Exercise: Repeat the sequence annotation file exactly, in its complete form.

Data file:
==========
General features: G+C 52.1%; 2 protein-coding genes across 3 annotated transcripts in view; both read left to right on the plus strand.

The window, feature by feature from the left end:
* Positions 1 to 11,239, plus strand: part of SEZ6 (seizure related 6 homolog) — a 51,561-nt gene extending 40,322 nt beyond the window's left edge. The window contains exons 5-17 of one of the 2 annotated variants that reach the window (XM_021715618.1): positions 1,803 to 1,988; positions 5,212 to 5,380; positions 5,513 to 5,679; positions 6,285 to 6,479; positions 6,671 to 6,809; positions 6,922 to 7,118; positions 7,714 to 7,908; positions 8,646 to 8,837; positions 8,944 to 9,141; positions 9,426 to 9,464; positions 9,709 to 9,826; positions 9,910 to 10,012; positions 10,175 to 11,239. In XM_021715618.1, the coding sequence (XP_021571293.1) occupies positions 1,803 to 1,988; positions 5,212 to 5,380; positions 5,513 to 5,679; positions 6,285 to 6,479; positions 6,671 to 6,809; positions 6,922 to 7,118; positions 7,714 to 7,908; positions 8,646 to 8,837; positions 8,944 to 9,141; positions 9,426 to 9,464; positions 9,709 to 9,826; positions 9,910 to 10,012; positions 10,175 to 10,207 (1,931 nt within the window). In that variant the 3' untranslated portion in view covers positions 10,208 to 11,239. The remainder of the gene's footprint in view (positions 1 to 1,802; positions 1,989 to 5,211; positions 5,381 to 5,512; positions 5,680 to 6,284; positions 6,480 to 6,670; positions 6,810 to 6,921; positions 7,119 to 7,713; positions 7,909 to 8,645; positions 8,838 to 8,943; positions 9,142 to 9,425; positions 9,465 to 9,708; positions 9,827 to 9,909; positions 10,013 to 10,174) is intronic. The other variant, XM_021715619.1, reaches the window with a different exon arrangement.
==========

General features: G+C 52.1%; 2 protein-coding genes across 3 annotated transcripts in view; both read left to right on the plus strand.

The window, feature by feature from the left end:
* Positions 1 to 11,239, plus strand: part of SEZ6 (seizure related 6 homolog) — a 51,561-nt gene extending 40,322 nt beyond the window's left edge. The window contains exons 5-17 of one of the 2 annotated variants that reach the window (XM_021715618.1): positions 1,803 to 1,988; positions 5,212 to 5,380; positions 5,513 to 5,679; positions 6,285 to 6,479; positions 6,671 to 6,809; positions 6,922 to 7,118; positions 7,714 to 7,908; positions 8,646 to 8,837; positions 8,944 to 9,141; positions 9,426 to 9,464; positions 9,709 to 9,826; positions 9,910 to 10,012; positions 10,175 to 11,239. In XM_021715618.1, the coding sequence (XP_021571293.1) occupies positions 1,803 to 1,988; positions 5,212 to 5,380; positions 5,513 to 5,679; positions 6,285 to 6,479; positions 6,671 to 6,809; positions 6,922 to 7,118; positions 7,714 to 7,908; positions 8,646 to 8,837; positions 8,944 to 9,141; positions 9,426 to 9,464; positions 9,709 to 9,826; positions 9,910 to 10,012; positions 10,175 to 10,207 (1,931 nt within the window). In that variant the 3' untranslated portion in view covers positions 10,208 to 11,239. The remainder of the gene's footprint in view (positions 1 to 1,802; positions 1,989 to 5,211; positions 5,381 to 5,512; positions 5,680 to 6,284; positions 6,480 to 6,670; positions 6,810 to 6,921; positions 7,119 to 7,713; positions 7,909 to 8,645; positions 8,838 to 8,943; positions 9,142 to 9,425; positions 9,465 to 9,708; positions 9,827 to 9,909; positions 10,013 to 10,174) is intronic. The other variant, XM_021715619.1, reaches the window with a different exon arrangement.